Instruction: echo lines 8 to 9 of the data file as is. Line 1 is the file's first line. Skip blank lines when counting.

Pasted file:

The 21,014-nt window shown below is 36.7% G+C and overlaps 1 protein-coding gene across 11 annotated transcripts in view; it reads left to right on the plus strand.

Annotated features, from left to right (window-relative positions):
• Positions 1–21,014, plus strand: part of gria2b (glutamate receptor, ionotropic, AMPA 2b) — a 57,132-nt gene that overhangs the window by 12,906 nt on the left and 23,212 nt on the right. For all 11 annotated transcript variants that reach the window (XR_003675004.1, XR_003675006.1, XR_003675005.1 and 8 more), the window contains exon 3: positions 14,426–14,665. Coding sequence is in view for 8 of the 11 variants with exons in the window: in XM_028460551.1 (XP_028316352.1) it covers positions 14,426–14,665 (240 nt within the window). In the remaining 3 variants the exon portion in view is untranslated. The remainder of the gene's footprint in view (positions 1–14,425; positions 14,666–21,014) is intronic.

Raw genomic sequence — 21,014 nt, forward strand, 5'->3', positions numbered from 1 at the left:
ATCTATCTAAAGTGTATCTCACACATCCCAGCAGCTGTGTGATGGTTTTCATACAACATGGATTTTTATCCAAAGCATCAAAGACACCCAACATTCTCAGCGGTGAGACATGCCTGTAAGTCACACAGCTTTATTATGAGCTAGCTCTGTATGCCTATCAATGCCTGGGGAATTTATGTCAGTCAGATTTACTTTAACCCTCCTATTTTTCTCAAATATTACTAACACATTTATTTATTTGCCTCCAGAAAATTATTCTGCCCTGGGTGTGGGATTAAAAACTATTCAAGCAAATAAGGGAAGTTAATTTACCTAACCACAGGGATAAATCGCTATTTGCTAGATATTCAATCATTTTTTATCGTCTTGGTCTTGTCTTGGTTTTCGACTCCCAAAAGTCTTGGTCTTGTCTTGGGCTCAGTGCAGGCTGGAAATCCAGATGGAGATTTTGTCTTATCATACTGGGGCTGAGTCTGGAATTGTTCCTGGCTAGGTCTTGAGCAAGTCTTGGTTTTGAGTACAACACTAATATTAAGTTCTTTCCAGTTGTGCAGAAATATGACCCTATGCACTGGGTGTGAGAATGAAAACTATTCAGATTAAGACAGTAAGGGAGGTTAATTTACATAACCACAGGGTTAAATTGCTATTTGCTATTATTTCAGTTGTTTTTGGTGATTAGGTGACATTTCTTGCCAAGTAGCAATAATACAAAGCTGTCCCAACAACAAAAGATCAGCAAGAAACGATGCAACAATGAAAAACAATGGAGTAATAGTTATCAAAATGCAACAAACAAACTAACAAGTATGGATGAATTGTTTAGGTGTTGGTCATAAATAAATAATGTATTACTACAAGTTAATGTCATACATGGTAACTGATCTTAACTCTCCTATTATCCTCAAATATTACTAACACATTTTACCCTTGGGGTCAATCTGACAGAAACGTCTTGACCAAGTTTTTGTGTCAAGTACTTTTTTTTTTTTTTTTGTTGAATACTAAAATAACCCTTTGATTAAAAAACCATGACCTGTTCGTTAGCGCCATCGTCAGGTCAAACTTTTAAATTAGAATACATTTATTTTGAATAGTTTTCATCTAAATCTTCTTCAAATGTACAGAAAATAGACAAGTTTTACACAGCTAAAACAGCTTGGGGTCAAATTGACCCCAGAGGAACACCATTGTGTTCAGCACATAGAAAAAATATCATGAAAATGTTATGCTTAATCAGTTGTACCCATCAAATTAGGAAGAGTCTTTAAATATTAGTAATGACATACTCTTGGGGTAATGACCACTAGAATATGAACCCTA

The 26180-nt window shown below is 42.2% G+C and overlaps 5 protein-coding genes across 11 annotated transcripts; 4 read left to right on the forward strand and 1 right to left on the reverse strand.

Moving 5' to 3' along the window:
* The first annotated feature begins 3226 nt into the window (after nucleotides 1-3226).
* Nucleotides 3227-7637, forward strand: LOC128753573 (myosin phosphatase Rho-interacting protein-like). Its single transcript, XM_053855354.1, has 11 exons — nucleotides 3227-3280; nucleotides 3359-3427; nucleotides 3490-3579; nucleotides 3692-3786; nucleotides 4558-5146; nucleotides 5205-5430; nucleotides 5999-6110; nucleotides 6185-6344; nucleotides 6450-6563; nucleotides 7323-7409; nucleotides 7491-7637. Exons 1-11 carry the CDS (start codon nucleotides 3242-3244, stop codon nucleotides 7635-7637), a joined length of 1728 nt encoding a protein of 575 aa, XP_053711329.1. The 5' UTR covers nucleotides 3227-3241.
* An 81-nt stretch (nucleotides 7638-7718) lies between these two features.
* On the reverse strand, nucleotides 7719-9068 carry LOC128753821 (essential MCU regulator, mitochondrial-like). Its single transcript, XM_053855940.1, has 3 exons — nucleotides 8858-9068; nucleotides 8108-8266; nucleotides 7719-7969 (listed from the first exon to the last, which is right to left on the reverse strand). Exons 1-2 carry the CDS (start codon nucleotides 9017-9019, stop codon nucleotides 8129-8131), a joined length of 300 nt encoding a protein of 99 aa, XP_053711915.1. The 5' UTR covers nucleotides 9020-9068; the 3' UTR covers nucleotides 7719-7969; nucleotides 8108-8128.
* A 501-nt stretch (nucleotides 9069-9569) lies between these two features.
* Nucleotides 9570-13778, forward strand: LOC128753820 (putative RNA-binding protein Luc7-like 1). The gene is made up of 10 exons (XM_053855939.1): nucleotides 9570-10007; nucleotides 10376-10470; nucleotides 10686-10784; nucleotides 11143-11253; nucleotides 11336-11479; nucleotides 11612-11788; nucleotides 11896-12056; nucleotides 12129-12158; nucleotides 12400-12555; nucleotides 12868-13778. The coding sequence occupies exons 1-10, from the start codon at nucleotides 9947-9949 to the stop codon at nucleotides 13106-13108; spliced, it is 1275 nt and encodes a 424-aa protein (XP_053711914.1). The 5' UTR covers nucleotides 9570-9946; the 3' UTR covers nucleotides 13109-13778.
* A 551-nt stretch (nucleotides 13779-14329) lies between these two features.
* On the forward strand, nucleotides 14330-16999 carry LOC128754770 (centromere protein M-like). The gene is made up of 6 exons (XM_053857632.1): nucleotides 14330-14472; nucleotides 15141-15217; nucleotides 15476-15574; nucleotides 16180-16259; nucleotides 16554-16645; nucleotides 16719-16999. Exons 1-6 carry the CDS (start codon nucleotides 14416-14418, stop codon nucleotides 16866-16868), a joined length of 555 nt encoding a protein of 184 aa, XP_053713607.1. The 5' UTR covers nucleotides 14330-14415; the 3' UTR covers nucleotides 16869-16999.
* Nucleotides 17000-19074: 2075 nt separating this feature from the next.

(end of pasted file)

* The first annotated feature begins 3226 nt into the window (after nucleotides 1-3226).
* Nucleotides 3227-7637, forward strand: LOC128753573 (myosin phosphatase Rho-interacting protein-like). Its single transcript, XM_053855354.1, has 11 exons — nucleotides 3227-3280; nucleotides 3359-3427; nucleotides 3490-3579; nucleotides 3692-3786; nucleotides 4558-5146; nucleotides 5205-5430; nucleotides 5999-6110; nucleotides 6185-6344; nucleotides 6450-6563; nucleotides 7323-7409; nucleotides 7491-7637. Exons 1-11 carry the CDS (start codon nucleotides 3242-3244, stop codon nucleotides 7635-7637), a joined length of 1728 nt encoding a protein of 575 aa, XP_053711329.1. The 5' UTR covers nucleotides 3227-3241.